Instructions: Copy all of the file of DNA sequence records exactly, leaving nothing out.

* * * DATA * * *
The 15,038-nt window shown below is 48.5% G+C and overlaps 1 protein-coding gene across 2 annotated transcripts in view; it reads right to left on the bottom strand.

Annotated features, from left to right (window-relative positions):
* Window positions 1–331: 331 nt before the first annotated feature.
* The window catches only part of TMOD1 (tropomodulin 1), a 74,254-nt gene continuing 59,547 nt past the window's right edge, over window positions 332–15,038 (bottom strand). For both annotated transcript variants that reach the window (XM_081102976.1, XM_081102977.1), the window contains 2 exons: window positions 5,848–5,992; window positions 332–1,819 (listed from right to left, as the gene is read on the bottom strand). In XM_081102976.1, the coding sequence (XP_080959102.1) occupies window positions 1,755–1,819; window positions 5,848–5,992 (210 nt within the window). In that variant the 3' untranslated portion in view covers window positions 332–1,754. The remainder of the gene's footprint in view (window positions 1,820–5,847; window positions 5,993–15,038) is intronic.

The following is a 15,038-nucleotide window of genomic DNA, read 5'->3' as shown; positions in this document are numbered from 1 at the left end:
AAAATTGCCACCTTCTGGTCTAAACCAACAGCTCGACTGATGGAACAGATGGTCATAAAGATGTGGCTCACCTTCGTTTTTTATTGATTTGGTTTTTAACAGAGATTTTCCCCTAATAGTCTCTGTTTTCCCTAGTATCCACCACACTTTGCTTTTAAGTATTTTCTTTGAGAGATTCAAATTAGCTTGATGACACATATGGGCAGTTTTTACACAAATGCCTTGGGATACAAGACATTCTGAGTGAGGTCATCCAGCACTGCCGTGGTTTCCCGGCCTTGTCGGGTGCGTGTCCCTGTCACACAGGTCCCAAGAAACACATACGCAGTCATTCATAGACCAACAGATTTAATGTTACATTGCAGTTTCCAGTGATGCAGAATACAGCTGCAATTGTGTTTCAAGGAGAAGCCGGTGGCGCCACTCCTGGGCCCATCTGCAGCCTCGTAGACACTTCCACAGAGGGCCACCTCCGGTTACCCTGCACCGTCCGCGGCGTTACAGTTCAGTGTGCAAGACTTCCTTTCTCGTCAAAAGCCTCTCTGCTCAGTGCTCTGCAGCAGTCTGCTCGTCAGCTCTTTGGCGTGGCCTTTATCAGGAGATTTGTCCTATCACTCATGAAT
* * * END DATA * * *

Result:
The 15,038-nt window shown below is 48.5% G+C and overlaps 1 protein-coding gene across 2 annotated transcripts in view; it reads right to left on the bottom strand.

Annotated features, from left to right (window-relative positions):
* Window positions 1–331: 331 nt before the first annotated feature.
* The window catches only part of TMOD1 (tropomodulin 1), a 74,254-nt gene continuing 59,547 nt past the window's right edge, over window positions 332–15,038 (bottom strand). For both annotated transcript variants that reach the window (XM_081102976.1, XM_081102977.1), the window contains 2 exons: window positions 5,848–5,992; window positions 332–1,819 (listed from right to left, as the gene is read on the bottom strand). In XM_081102976.1, the coding sequence (XP_080959102.1) occupies window positions 1,755–1,819; window positions 5,848–5,992 (210 nt within the window). In that variant the 3' untranslated portion in view covers window positions 332–1,754. The remainder of the gene's footprint in view (window positions 1,820–5,847; window positions 5,993–15,038) is intronic.

The following is a 15,038-nucleotide window of genomic DNA, read 5'->3' as shown; positions in this document are numbered from 1 at the left end:
AAAATTGCCACCTTCTGGTCTAAACCAACAGCTCGACTGATGGAACAGATGGTCATAAAGATGTGGCTCACCTTCGTTTTTTATTGATTTGGTTTTTAACAGAGATTTTCCCCTAATAGTCTCTGTTTTCCCTAGTATCCACCACACTTTGCTTTTAAGTATTTTCTTTGAGAGATTCAAATTAGCTTGATGACACATATGGGCAGTTTTTACACAAATGCCTTGGGATACAAGACATTCTGAGTGAGGTCATCCAGCACTGCCGTGGTTTCCCGGCCTTGTCGGGTGCGTGTCCCTGTCACACAGGTCCCAAGAAACACATACGCAGTCATTCATAGACCAACAGATTTAATGTTACATTGCAGTTTCCAGTGATGCAGAATACAGCTGCAATTGTGTTTCAAGGAGAAGCCGGTGGCGCCACTCCTGGGCCCATCTGCAGCCTCGTAGACACTTCCACAGAGGGCCACCTCCGGTTACCCTGCACCGTCCGCGGCGTTACAGTTCAGTGTGCAAGACTTCCTTTCTCGTCAAAAGCCTCTCTGCTCAGTGCTCTGCAGCAGTCTGCTCGTCAGCTCTTTGGCGTGGCCTTTATCAGGAGATTTGTCCTATCACTCATGAAT